The Alchemist by Paulo Cohelo – Review

The Alchemist is a story of a boy shepherd, who follows his destiny and in pursuit of which he is deprived of his wealth, possession and even has to give up his home land.

A short allegory fable about a shepherd who starts to have visions and deems those visions as his destiny. In order to realize his dreams, he sets off for a journey to Egypt as a gypsy and an old man who claims himself to be the King but his appearance expresses a very different story, reveals that the treasure is buried somewhere near the Egyptian Pyramids. So he sets off and sells his most precious belongings, the 60 sheep in order to have some money for his journey.

The old man also teaches him about the Omens and how to believe in them and how to get inspired from them so that one may seek guidance. The lessons helps him greatly during the entire voyage as the Omens guide him nearer to his destiny where he meets an Alchemist, the Old Man of The Desert. The person who has great spiritual knowledge and the art of turning metal into gold.

The entire novel comprises of just 175 pages so a person with a decent reading speed can go through it in one go. Paulo Cohelo has, like other of his novels tried to teach a lesson that one should never stop seeking his destiny no matter how much ease and convenience you live in and the people who don’t strive for their for their dreams to turn in to reality, their lives are miserable, wasted and empty.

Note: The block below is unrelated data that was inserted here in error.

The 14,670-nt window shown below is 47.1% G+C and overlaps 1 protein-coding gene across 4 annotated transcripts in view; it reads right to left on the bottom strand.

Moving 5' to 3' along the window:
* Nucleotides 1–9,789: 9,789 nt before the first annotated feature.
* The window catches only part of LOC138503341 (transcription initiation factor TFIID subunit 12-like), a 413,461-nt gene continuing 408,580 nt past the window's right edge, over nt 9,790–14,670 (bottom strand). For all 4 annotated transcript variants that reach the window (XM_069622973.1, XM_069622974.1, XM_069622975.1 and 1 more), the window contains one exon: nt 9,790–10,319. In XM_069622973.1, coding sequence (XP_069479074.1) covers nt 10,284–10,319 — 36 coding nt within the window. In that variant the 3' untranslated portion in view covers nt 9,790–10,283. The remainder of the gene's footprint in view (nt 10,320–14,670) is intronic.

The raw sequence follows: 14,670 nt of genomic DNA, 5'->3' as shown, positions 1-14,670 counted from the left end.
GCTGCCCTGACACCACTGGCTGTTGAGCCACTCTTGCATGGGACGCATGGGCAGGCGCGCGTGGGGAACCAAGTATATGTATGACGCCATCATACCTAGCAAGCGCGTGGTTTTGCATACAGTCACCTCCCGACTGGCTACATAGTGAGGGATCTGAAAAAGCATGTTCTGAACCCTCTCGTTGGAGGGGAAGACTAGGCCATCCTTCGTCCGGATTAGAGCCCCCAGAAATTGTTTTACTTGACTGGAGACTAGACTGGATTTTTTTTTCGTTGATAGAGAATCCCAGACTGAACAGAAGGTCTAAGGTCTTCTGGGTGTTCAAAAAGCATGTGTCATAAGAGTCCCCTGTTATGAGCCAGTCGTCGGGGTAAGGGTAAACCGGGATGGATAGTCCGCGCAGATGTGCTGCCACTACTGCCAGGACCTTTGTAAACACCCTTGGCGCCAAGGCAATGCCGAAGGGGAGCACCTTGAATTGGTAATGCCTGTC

Of course, its an allegory tale therefore the message has been conveyed through different metaphors, and Paulo Cohelo is no doubt good in it as he has done the same in his other novels as well. Like The Pilgrimage e.t.c

As far as my recommendation is concerned, its definitely a good novel but slightly overrated when it comes to selling record breaking, millions of copies worldwide. This should not be considered, in anyway as a bashing as I consider it to be a good and interesting novel but still, manage to sell more than thirty million copies of it seems to be too lucky for the writer.

It may sound like that I don’t have proclivities towards medieval mysticism so the stuff appeared to me too heavy to understand or appreciate but this is not the case as I truly admire mysticism and mystique and really have a soft corner for both. The only reason that I believe so is that no great deal of details are provided as everything seems to pass by in a rush. Detailing in a poetic way is imminent when it comes to spirituality and someone intents to convey his message through metaphors e.t.c.

Nevertheless, when you ask me that whether one should read it or not, my reply would be YES. Its a good novel with great message and will certainly arouse a positive feeling and energy within you.

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